What is APR?


APR is a standardised way of comparing two like financial products with each other- the higher the APR, the more expensive that product will end up being for you.

*stands on soapbox*

Incidentally, the reason we have a standardised measure is from an EU regulation which states that all credit must be explained clearly to customers with a standardised measure so they are fully informed before making a choice- consumer rights is something the EU has been getting right for a long time. The UK had similar regulations before this directive was passed, but the financial institutions interpreted them in an unrepresentative fashion, so this has made things more fair.

*puts soapbox away*

Disclaimer: the below is not financial advice, and you should not take it as such.

The formula is complex (I have included it at the bottom of this post), but it depends on how much you’re paying compared to the original amount you borrowed, how frequently you’re repaying, and for how long.

Assuming a monthly repayment, the more time you take to repay it, the higher the APR, and the higher the original amount:payment ratio, the lower the APR.

When you go online, you can set the original amount vs length of time, so the APR can be calculated.

For a £5 000 loan over 3 years, the Bank of Scotland gives me 9.9% (paying a total interest of £763.96), while Santander gives me 4.9% (paying total interest of £381.28). Given that the BoS interest is double that of Santander, and the rate is double(-ish), this seems to be a good indicator.

As I mentioned above, APR is representative and will vary from person to person depending on credit rating and other factors. But the lender still needs to quote a figure, so to do that, it looks at the business it secured over the past year, and follows the below guideline from the department of Business, Skills and Innovation:

The Representative APR must reflect at least 51% of business expected to result from the advertisement. The standard information must be representative of agreements to which the Representative APR applies.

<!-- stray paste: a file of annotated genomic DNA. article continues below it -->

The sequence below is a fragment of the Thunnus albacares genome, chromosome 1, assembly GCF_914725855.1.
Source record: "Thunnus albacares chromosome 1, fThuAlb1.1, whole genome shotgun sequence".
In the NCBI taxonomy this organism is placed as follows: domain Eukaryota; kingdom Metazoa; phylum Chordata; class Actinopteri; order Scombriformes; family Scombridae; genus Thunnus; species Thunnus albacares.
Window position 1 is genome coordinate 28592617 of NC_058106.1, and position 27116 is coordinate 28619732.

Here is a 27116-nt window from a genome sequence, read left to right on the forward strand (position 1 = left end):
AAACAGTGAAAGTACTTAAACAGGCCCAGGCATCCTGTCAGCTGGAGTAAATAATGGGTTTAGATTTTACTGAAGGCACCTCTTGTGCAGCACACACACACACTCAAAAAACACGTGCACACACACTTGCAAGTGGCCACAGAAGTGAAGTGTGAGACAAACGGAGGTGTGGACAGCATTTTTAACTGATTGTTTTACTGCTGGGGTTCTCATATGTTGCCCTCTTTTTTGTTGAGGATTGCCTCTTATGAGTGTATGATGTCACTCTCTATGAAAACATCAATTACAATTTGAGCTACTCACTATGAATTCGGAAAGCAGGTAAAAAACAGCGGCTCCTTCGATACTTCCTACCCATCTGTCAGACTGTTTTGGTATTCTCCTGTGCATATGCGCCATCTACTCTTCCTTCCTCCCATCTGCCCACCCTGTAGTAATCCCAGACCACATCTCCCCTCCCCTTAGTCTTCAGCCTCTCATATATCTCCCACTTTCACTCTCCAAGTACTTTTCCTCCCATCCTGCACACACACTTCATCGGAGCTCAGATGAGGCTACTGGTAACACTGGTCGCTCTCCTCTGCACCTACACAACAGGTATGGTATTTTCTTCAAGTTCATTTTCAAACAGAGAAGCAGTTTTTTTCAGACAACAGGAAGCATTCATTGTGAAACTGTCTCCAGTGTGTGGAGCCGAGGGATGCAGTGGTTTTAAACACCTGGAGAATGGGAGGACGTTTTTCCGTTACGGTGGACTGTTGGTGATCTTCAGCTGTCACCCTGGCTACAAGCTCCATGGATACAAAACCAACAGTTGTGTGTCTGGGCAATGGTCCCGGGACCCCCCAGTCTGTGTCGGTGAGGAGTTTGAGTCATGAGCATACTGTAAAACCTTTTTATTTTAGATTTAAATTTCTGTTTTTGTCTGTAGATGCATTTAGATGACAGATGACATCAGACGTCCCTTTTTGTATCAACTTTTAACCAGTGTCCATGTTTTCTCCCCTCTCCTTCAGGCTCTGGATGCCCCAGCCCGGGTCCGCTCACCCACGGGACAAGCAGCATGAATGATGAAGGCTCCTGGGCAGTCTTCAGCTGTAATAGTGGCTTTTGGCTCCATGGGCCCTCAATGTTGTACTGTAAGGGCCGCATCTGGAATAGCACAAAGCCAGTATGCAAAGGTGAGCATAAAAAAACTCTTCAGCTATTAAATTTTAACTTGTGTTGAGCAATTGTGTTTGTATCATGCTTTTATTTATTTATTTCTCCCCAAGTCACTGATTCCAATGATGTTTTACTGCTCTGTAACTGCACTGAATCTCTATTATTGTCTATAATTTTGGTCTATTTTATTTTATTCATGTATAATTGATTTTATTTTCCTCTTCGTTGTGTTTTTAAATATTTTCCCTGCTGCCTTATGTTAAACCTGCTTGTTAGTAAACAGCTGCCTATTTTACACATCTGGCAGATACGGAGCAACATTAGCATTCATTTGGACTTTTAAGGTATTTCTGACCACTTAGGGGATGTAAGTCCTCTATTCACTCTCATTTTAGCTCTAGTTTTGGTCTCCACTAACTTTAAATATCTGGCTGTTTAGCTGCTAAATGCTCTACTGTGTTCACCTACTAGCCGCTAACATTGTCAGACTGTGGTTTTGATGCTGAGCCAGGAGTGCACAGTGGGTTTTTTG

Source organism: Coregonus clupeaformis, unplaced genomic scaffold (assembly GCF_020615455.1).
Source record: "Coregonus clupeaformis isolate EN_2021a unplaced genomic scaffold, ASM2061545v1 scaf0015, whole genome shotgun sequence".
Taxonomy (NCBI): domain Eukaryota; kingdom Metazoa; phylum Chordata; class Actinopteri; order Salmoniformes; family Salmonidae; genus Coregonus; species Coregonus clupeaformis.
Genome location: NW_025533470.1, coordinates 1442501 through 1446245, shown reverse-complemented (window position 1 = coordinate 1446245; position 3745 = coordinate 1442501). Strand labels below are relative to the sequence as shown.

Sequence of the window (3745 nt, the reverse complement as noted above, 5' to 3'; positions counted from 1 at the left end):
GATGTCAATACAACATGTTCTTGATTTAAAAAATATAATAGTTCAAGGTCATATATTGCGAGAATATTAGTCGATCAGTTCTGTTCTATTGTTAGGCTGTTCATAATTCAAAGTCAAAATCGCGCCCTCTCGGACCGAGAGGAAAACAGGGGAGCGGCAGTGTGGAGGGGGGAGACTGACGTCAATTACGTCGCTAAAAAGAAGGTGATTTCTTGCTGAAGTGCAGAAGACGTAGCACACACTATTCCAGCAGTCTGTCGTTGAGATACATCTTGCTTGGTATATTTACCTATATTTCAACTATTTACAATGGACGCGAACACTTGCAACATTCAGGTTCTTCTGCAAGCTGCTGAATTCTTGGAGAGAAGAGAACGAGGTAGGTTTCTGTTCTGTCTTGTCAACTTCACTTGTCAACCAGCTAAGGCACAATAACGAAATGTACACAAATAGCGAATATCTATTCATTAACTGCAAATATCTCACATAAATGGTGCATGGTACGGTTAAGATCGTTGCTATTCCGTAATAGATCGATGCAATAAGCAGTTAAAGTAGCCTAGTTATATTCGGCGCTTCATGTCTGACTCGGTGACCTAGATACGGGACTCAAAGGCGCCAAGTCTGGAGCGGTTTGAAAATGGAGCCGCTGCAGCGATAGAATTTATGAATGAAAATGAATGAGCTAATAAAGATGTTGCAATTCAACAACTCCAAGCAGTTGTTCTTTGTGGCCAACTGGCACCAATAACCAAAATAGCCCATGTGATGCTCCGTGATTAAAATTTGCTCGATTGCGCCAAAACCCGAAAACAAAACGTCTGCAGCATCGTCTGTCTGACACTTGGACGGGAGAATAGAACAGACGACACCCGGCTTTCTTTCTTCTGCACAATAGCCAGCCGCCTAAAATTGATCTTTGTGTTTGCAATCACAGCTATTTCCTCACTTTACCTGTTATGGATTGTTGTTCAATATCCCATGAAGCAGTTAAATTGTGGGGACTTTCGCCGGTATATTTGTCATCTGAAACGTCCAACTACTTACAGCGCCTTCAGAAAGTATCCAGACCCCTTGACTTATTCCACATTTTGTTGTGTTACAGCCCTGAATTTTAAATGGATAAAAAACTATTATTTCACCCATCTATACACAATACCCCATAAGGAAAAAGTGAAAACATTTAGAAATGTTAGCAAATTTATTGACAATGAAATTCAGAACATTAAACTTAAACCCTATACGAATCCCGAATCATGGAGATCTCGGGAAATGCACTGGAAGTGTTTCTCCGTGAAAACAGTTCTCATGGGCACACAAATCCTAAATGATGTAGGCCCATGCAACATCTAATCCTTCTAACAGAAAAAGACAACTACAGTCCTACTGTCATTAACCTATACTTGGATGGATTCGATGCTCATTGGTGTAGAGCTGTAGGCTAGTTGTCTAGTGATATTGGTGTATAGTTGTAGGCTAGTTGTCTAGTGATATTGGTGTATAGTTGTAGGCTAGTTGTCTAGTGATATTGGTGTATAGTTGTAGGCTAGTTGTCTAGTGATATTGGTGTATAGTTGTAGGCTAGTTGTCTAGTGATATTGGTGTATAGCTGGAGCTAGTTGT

So if I apply for the Santander loan above, I can be sure that 51% of customers who applied for something similar got what at least they asked for. There will be others who received lower and higher APRs.

Unfortunately, APR isn’t so useful when it comes to short-term loans. Because APR must be measured in the amount of years that has passed since borrowing started, a loan over a few days or weeks will produce really skewed APR.

For example, a popular payday lending site offers loans of £100 that can be repaid in 13 days: the total repayment is £110.40.

So you’re paying £10.40 to borrow £100- whether you think this is reasonable is entirely up to you, but the APR for this is 1 500%. If the interest went up to £15, the APR would increase to over 4 000% for an increase of just £3.60, rendering any reasonable comparison obscured by high numbers.

This is the same APR if you lent me £10 and I paid you back a couple of weeks later and got you a bottle of beer for your trouble. Not that I am making any kind of case for these companies, you understand, rather I’m saying it’s important to look beyond the initial figure in these cases.

Lenders generally now give you a “total to repay” figure, and when considering lending, it’s best to use this as well as APR to inform you of the right choices to make.

The formula is here (shamelessly copied from Wikipedia: those of you of a non-mathematical disposition look away now):

Screen Shot 2016-02-27 at 10.29.25

For a one-off payment like a loan, the left hand side becomes a single figure, but it still requires a computer to solve.

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